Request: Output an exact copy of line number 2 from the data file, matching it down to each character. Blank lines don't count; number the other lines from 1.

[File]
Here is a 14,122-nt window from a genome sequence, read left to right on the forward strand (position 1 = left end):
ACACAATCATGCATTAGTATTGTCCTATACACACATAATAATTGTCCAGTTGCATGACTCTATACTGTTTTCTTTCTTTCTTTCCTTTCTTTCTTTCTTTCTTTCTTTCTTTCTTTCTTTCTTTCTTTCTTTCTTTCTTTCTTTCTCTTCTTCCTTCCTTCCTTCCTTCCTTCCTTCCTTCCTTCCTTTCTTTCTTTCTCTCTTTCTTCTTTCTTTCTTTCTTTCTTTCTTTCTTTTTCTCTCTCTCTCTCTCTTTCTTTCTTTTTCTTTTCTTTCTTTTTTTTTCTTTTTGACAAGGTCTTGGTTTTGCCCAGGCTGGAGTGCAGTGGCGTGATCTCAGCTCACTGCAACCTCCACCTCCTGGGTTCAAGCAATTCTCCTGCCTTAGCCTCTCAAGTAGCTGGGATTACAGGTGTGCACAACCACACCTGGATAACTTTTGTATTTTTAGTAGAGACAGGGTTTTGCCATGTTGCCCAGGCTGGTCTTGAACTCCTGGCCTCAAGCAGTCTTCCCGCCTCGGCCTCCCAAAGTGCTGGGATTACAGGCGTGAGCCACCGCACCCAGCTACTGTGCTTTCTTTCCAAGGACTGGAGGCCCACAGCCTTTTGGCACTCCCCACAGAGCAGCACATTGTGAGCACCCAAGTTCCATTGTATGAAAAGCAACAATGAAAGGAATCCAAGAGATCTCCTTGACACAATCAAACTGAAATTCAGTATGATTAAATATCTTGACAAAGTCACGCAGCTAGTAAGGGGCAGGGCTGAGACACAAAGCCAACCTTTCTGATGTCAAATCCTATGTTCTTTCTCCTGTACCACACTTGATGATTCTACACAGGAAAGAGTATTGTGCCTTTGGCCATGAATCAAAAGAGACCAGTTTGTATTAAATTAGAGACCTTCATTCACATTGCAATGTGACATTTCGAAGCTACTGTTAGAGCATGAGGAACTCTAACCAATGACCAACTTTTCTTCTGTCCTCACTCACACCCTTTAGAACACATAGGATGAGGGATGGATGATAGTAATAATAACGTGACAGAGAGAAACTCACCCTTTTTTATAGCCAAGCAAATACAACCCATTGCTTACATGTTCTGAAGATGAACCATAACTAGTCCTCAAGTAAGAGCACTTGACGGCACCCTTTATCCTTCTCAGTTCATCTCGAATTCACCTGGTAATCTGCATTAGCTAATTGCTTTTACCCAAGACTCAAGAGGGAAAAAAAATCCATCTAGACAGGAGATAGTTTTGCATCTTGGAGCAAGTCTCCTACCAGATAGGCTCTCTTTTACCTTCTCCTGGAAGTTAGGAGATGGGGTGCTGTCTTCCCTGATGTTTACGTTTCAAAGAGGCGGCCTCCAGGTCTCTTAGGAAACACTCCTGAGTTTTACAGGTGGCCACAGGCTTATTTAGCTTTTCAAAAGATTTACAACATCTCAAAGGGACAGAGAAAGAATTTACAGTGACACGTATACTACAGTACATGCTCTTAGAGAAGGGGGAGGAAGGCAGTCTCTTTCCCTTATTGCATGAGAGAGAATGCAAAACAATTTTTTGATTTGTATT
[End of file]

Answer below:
ACACAATCATGCATTAGTATTGTCCTATACACACATAATAATTGTCCAGTTGCATGACTCTATACTGTTTTCTTTCTTTCTTTCCTTTCTTTCTTTCTTTCTTTCTTTCTTTCTTTCTTTCTTTCTTTCTTTCTTTCTTTCTTTCTCTTCTTCCTTCCTTCCTTCCTTCCTTCCTTCCTTCCTTCCTTTCTTTCTTTCTCTCTTTCTTCTTTCTTTCTTTCTTTCTTTCTTTCTTTTTCTCTCTCTCTCTCTCTTTCTTTCTTTTTCTTTTCTTTCTTTTTTTTTCTTTTTGACAAGGTCTTGGTTTTGCCCAGGCTGGAGTGCAGTGGCGTGATCTCAGCTCACTGCAACCTCCACCTCCTGGGTTCAAGCAATTCTCCTGCCTTAGCCTCTCAAGTAGCTGGGATTACAGGTGTGCACAACCACACCTGGATAACTTTTGTATTTTTAGTAGAGACAGGGTTTTGCCATGTTGCCCAGGCTGGTCTTGAACTCCTGGCCTCAAGCAGTCTTCCCGCCTCGGCCTCCCAAAGTGCTGGGATTACAGGCGTGAGCCACCGCACCCAGCTACTGTGCTTTCTTTCCAAGGACTGGAGGCCCACAGCCTTTTGGCACTCCCCACAGAGCAGCACATTGTGAGCACCCAAGTTCCATTGTATGAAAAGCAACAATGAAAGGAATCCAAGAGATCTCCTTGACACAATCAAACTGAAATTCAGTATGATTAAATATCTTGACAAAGTCACGCAGCTAGTAAGGGGCAGGGCTGAGACACAAAGCCAACCTTTCTGATGTCAAATCCTATGTTCTTTCTCCTGTACCACACTTGATGATTCTACACAGGAAAGAGTATTGTGCCTTTGGCCATGAATCAAAAGAGACCAGTTTGTATTAAATTAGAGACCTTCATTCACATTGCAATGTGACATTTCGAAGCTACTGTTAGAGCATGAGGAACTCTAACCAATGACCAACTTTTCTTCTGTCCTCACTCACACCCTTTAGAACACATAGGATGAGGGATGGATGATAGTAATAATAACGTGACAGAGAGAAACTCACCCTTTTTTATAGCCAAGCAAATACAACCCATTGCTTACATGTTCTGAAGATGAACCATAACTAGTCCTCAAGTAAGAGCACTTGACGGCACCCTTTATCCTTCTCAGTTCATCTCGAATTCACCTGGTAATCTGCATTAGCTAATTGCTTTTACCCAAGACTCAAGAGGGAAAAAAAATCCATCTAGACAGGAGATAGTTTTGCATCTTGGAGCAAGTCTCCTACCAGATAGGCTCTCTTTTACCTTCTCCTGGAAGTTAGGAGATGGGGTGCTGTCTTCCCTGATGTTTACGTTTCAAAGAGGCGGCCTCCAGGTCTCTTAGGAAACACTCCTGAGTTTTACAGGTGGCCACAGGCTTATTTAGCTTTTCAAAAGATTTACAACATCTCAAAGGGACAGAGAAAGAATTTACAGTGACACGTATACTACAGTACATGCTCTTAGAGAAGGGGGAGGAAGGCAGTCTCTTTCCCTTATTGCATGAGAGAGAATGCAAAACAATTTTTTGATTTGTATT